- Speed Skating
Michigan speed skater in Sochi to chase gold
Melvindale's Jessica Smith saw her Olympic dreams slip away in 2010, when she missed being part of Team USA by one spot. That setback only fueled her fire as she prepared for the Sochi Olympics in 2014.
Smith is a short track speed skater, and will compete in the 500-meter, 1,000-meter and 1,500-meter races with a controversial coach in tow. She will make the trek to Russia with gold on her mind.
PHOTOS: Growing up Jessica Smith
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"You know it was definitely a setback for me, not making the 2010 Olympic team," Smith said. "But at the same time I wasn't at the level that I knew I need to be in order to bring home any hardware. It was hard, but at the same time I used it to help me and further my career and go ahead and get more experience racing and train harder with the national team and just learn everything I needed to learn in order to make myself ready to compete in Sochi."
During Jessica's early years she did ballet and modeling, and won countless world titles in inline skating. That sport, combined with the toughness she gained from playing hockey, molded her talent for where she is today.
"Skating short track in an adrenaline rush," Smith said. "You never know what to expect, you never know who's coming from behind, who knows if they're tripping from behind. The next thing you know, they're taking you out. So you have 17-inch razor blades directly next to you, inches away, and people that aren't fearful and that are just going for the gold."
Smith's coach, Jay Sue Chun, is considered to be one of the best coaches in the world, but he also may be one of the most controversial. He led the Americans to six medals in Vancouver; but in 2011, American Olympic medalist Simon Cho confessed to sabotaging a competitors' skate after Chun instructed him to do so.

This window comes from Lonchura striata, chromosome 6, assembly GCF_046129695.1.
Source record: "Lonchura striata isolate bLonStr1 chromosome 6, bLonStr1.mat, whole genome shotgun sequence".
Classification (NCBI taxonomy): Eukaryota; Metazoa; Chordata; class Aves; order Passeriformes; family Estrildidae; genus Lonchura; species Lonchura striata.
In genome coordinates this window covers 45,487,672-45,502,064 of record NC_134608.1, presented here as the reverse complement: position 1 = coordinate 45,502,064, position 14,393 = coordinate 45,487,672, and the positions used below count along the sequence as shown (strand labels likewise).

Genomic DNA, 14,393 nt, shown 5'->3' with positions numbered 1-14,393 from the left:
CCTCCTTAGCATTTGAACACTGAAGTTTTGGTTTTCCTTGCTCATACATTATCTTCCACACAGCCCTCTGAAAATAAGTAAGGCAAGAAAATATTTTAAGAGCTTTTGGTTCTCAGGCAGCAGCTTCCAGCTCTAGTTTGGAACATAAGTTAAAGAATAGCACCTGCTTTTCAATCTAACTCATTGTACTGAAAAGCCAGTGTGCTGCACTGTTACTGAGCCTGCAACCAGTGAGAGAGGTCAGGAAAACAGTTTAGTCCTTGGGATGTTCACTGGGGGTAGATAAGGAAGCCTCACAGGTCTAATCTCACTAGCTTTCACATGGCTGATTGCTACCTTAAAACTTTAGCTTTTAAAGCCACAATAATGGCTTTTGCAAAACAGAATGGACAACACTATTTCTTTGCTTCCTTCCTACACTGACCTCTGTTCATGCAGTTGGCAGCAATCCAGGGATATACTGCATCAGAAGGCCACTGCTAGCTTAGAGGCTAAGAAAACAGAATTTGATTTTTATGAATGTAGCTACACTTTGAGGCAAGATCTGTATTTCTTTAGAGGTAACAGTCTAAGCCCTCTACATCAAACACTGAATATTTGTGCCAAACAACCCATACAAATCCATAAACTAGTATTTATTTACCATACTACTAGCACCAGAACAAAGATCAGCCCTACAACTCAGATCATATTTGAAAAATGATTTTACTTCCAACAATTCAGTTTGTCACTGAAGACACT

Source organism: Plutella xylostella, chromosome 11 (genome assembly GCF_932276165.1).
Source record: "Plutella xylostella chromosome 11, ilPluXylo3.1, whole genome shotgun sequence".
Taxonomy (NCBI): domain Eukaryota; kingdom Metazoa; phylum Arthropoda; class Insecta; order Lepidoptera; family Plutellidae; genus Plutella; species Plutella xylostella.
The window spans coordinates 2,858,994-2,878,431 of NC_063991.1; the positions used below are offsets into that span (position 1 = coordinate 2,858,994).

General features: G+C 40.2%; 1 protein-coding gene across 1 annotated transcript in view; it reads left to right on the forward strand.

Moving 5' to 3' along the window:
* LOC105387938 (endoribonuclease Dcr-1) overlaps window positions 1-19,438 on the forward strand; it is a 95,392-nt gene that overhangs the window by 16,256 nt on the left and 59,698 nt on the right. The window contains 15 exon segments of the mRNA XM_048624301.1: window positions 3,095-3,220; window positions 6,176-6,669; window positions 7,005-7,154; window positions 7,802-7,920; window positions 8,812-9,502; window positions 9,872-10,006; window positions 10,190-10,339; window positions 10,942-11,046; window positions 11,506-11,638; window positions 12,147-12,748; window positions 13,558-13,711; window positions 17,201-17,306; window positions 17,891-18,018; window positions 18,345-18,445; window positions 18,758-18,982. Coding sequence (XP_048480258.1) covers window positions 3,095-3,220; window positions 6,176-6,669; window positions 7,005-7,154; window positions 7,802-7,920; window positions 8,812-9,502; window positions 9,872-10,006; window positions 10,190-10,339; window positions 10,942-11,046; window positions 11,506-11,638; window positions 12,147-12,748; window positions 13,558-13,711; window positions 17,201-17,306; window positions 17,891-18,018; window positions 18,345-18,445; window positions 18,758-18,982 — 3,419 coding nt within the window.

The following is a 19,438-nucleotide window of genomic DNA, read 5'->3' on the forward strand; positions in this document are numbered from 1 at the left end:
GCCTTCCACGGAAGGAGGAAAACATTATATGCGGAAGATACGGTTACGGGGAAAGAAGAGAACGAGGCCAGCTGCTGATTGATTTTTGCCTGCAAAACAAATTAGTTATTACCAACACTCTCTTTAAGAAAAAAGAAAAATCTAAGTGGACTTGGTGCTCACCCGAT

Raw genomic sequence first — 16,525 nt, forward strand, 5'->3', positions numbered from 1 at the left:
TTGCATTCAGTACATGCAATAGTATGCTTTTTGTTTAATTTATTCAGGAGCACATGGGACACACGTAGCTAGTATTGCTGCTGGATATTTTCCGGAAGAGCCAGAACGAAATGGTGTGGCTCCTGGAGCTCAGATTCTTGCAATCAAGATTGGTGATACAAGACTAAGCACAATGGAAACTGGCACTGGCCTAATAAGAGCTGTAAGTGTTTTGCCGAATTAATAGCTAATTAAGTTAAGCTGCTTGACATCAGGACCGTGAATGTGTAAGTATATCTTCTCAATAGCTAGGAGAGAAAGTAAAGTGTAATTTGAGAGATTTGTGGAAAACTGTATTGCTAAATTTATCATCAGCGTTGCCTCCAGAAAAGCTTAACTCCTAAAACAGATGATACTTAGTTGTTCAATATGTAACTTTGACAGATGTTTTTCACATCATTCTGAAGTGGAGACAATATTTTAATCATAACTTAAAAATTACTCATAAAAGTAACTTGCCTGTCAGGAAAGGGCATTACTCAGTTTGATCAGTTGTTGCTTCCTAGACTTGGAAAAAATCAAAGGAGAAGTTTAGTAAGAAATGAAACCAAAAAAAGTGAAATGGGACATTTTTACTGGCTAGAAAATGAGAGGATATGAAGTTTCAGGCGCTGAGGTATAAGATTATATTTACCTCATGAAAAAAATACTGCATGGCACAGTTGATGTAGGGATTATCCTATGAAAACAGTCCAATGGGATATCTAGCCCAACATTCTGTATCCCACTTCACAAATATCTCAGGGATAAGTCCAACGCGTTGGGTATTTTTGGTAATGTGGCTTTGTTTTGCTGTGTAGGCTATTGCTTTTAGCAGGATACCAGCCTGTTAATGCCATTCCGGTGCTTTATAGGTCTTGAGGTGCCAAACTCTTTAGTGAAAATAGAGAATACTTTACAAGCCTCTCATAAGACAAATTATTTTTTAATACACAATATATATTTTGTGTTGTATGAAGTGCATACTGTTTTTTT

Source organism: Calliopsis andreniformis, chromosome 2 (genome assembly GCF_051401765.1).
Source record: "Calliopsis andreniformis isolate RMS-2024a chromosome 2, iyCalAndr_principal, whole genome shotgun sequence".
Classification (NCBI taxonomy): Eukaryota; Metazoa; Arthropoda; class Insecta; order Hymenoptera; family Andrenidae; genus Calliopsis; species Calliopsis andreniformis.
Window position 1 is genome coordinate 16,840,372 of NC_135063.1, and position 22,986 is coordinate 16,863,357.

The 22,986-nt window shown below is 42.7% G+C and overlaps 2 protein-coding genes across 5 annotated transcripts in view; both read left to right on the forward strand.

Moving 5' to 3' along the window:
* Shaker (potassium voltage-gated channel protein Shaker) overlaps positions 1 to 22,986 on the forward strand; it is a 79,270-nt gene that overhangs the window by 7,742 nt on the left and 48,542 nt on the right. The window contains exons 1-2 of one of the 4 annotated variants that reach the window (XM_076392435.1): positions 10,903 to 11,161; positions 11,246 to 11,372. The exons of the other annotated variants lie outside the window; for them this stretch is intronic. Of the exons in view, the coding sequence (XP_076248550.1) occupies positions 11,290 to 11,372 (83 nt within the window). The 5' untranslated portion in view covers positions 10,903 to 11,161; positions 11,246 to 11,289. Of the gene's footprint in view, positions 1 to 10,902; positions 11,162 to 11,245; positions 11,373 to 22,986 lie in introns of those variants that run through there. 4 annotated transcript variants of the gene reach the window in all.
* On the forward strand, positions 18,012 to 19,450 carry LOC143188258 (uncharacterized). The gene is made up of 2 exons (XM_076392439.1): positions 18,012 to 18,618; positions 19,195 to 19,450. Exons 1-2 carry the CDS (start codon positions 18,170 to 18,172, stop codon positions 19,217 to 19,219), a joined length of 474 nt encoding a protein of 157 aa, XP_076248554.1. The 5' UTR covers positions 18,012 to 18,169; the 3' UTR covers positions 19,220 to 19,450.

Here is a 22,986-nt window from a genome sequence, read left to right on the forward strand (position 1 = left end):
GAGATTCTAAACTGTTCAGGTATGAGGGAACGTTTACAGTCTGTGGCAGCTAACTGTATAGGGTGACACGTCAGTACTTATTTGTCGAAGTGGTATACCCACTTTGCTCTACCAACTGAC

In 2012, a group of 14 U.S. speed skaters boycotted the team because of what they called "vast, unchecked abuse" that was handed out by Chun and his assistants. Chun eventually resigned as Team USA's coach and has been banned through these upcoming Olympic games.
Despite all of the issues, Smith has stuck with him.
"For me, it was a big decision to follow the coach that I've been training under for the last six years, and I felt that for me to change my program, it wasn't going to be in my best interest if I wanted to get at the level I needed to be at," Smith said. "For me, it was staying with the best technical coach in the world, and that's who I believe will make me skate at the highest level and hopefully reach the podium."
Since Chun has been banned, he cannot travel with Team USA; he can't even be near the athletes during the games. In fact, the only way Chun can attend the events is by purchasing a ticket. Jessica has figured out different ways around these rules and plans to be in constant contact with him.
"We have a little bit of a support system that's been helping us send him to Sochi, so he can be a part of this dream," Smith said. "He's not able to be directly at the pads, but he will be in the stands with a ticket, and you know I'll be calling him with questions and critiquing my training throughout that time and each race. We're going to make it happen and try to figure out a way to keep in touch."
With a resume that includes 12 World Cup medals, Smith is well aware of her talents and has the right mindset as she prepares for the biggest two weeks of her life.
"I can be a threat to other countries and I hope that I am a target for them," Smith said. "I'm going out there to give it my all, just like everyone from every other country on that line's going to do. I don't expect anything less, just as they shouldn't expect anything less from me."
Around Smith's neck, a necklace in the design of a cross and angel wings can almost always be found. She doesn't wear this jewelry for looks; it helps her remember her late grandparents. She is introspective and grounded, with her thoughts taking her toward Olympic gold.
"I've been meditating that for a very long time," Smith laughed. "I've been looking at all my races in my head and picturing every outcome possible. Of course, I'm picturing myself on that stand and I'm looking forward to making dreams come true."
VIDEO: The pain of speed skating glory
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